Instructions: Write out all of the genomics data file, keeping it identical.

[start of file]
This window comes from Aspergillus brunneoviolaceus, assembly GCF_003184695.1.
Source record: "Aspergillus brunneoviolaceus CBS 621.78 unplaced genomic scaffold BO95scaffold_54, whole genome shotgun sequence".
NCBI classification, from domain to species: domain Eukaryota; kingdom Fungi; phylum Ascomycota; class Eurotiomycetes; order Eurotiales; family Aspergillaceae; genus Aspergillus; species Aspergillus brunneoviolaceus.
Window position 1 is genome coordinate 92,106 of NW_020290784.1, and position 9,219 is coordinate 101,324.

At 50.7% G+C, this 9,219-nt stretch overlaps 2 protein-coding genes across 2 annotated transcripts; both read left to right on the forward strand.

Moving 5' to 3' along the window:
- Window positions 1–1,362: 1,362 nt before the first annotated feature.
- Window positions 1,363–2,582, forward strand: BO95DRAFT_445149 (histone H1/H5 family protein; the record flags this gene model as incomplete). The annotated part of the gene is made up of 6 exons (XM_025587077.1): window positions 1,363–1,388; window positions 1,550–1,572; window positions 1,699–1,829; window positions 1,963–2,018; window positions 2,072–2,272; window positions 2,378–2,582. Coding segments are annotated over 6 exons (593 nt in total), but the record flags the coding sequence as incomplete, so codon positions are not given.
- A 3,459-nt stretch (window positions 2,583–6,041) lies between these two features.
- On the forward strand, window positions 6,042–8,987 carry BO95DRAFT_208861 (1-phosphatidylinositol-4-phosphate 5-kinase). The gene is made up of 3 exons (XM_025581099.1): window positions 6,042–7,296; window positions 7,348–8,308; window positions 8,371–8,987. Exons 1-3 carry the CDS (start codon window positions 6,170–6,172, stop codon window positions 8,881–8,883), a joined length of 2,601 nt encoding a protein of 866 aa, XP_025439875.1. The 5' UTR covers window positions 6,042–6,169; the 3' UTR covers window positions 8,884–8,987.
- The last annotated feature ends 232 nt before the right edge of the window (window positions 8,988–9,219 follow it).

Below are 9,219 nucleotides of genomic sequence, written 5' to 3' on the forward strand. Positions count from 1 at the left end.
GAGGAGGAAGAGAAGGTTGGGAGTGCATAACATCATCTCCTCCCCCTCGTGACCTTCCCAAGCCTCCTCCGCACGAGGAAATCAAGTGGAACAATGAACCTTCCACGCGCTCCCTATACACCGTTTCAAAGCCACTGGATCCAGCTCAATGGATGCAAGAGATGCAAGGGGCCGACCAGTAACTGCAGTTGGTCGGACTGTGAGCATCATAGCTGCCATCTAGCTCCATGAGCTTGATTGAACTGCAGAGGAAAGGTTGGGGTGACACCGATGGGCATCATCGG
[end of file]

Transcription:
This window comes from Aspergillus brunneoviolaceus, assembly GCF_003184695.1.
Source record: "Aspergillus brunneoviolaceus CBS 621.78 unplaced genomic scaffold BO95scaffold_54, whole genome shotgun sequence".
NCBI classification, from domain to species: domain Eukaryota; kingdom Fungi; phylum Ascomycota; class Eurotiomycetes; order Eurotiales; family Aspergillaceae; genus Aspergillus; species Aspergillus brunneoviolaceus.
Window position 1 is genome coordinate 92,106 of NW_020290784.1, and position 9,219 is coordinate 101,324.

At 50.7% G+C, this 9,219-nt stretch overlaps 2 protein-coding genes across 2 annotated transcripts; both read left to right on the forward strand.

Moving 5' to 3' along the window:
- Window positions 1–1,362: 1,362 nt before the first annotated feature.
- Window positions 1,363–2,582, forward strand: BO95DRAFT_445149 (histone H1/H5 family protein; the record flags this gene model as incomplete). The annotated part of the gene is made up of 6 exons (XM_025587077.1): window positions 1,363–1,388; window positions 1,550–1,572; window positions 1,699–1,829; window positions 1,963–2,018; window positions 2,072–2,272; window positions 2,378–2,582. Coding segments are annotated over 6 exons (593 nt in total), but the record flags the coding sequence as incomplete, so codon positions are not given.
- A 3,459-nt stretch (window positions 2,583–6,041) lies between these two features.
- On the forward strand, window positions 6,042–8,987 carry BO95DRAFT_208861 (1-phosphatidylinositol-4-phosphate 5-kinase). The gene is made up of 3 exons (XM_025581099.1): window positions 6,042–7,296; window positions 7,348–8,308; window positions 8,371–8,987. Exons 1-3 carry the CDS (start codon window positions 6,170–6,172, stop codon window positions 8,881–8,883), a joined length of 2,601 nt encoding a protein of 866 aa, XP_025439875.1. The 5' UTR covers window positions 6,042–6,169; the 3' UTR covers window positions 8,884–8,987.
- The last annotated feature ends 232 nt before the right edge of the window (window positions 8,988–9,219 follow it).

Below are 9,219 nucleotides of genomic sequence, written 5' to 3' on the forward strand. Positions count from 1 at the left end.
GAGGAGGAAGAGAAGGTTGGGAGTGCATAACATCATCTCCTCCCCCTCGTGACCTTCCCAAGCCTCCTCCGCACGAGGAAATCAAGTGGAACAATGAACCTTCCACGCGCTCCCTATACACCGTTTCAAAGCCACTGGATCCAGCTCAATGGATGCAAGAGATGCAAGGGGCCGACCAGTAACTGCAGTTGGTCGGACTGTGAGCATCATAGCTGCCATCTAGCTCCATGAGCTTGATTGAACTGCAGAGGAAAGGTTGGGGTGACACCGATGGGCATCATCGG